Raleigh, N.C. — Wake County is one Senate vote away from its second round of school board redistricting in just three years.
House lawmakers voted along party lines Monday night to approve Senate Bill 325, a Republican-penned proposal that would redraw the county's school board seats.
The new maps would consolidate the current nine districts into seven, turning the last two seats into regional districts, one representing Raleigh and the center of the county, and the other representing the outer ring of the county.
Republicans say the changes will allow voters to vote for two school board members instead of just one. Democrats say the redraw is a blatant political ploy to make the districts more favorable to Republican candidates.
The bill would also move school board elections from municipal elections in odd-numbered years to the general election in November of even-numbered years. The change would take place in 2016. Members elected in 2011 would serve an extra year till 2016. Members elected this coming fall will serve only three years.
The aim, said Rep. Skip Stam, R-Wake, is to increase the turnout for school board races, though Rep. Duane Hall, D-Wake, responded that those elections are generally held in odd-numbered years to make them less partisan.
"Everybody in the state has an opinion on the Wake County school board," said Stam. "I won’t share mine with you unless you provoke me."
Stam said "a majority of" the Wake County delegation believes the changes will help solve some of the problems with the board.
Wake County Democrats disagreed vehemently.
Hall said the current maps, produced in 2011 by now-Secretary of Public Safety Kieran Shanahan, "were drawn by Republicans for Republicans." He said changing the districts for the second time in three years would cost the county as much as $250,000 and may be unconstitutional.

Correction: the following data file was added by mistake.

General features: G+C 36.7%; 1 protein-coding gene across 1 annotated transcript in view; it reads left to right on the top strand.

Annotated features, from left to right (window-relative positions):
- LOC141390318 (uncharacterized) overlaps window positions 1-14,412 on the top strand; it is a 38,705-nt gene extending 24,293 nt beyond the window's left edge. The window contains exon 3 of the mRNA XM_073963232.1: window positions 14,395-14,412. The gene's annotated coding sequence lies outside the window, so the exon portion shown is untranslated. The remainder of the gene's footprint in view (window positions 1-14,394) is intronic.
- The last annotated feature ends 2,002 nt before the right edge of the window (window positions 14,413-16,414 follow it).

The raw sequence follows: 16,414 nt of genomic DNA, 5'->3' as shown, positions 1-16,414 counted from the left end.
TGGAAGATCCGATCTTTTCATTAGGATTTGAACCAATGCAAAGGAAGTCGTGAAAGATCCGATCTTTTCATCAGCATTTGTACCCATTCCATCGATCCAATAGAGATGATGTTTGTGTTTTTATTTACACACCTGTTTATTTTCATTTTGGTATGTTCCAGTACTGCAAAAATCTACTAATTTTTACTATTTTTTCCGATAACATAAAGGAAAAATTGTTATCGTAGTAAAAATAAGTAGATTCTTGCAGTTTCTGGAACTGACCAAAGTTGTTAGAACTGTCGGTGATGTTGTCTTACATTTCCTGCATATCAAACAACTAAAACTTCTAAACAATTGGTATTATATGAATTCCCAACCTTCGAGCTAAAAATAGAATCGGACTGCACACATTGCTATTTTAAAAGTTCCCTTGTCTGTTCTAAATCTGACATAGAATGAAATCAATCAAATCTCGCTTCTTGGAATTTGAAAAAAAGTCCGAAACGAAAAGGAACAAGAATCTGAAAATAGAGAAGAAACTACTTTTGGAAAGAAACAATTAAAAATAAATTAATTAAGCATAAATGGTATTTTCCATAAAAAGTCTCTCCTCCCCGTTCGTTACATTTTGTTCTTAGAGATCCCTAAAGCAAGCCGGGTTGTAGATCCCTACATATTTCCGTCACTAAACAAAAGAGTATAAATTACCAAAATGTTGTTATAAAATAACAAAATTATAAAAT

Hall added that the Greater Raleigh Chamber of Commerce and business community are opposed to redrawing the maps.
Rep. Grier Martin, D-Wake, called the bill a continuation of "petty partisan political conflicts" at the county level, urging his fellow lawmakers to stay out of it.
“The people of North Carolina expect us to be the big boys and girls," Martin said. “The public in Wake County is not crying out for this. The only folks crying for this are folks whose side lost in the Republican-drawn districts."
The Republican majority of the Wake County Board of Commissioners supports the change. The Democratic majority of the Board of Education is opposed to it.
Rep. Yvonne Holley, D-Wake, tried to amend the bill to add a voter referendum on the question in 2014.
"Put this on the ballot Nov. 4, and let the people of Wake County decide whether or not they want to change the way the school board is voted on," she urged. "Let’s let the people of Wake County make that decision. It is a local issue."
Her amendment was voted down by House Republicans.
“This is about voice," said Rep. Tom Murry, R-Wake. "[Voters] want the voice today. They don’t want to wait until November 2014.”
"We could put referenda on every local bill," added Stam. "I don’t think we want to start that."
The measure passed its second and third readings. The final vote was 70-42.
It now goes to the Senate for concurrence in the changes made in the House version of the bill. If the Senate agrees, the bill becomes law – local bills don't go to the governor for approval.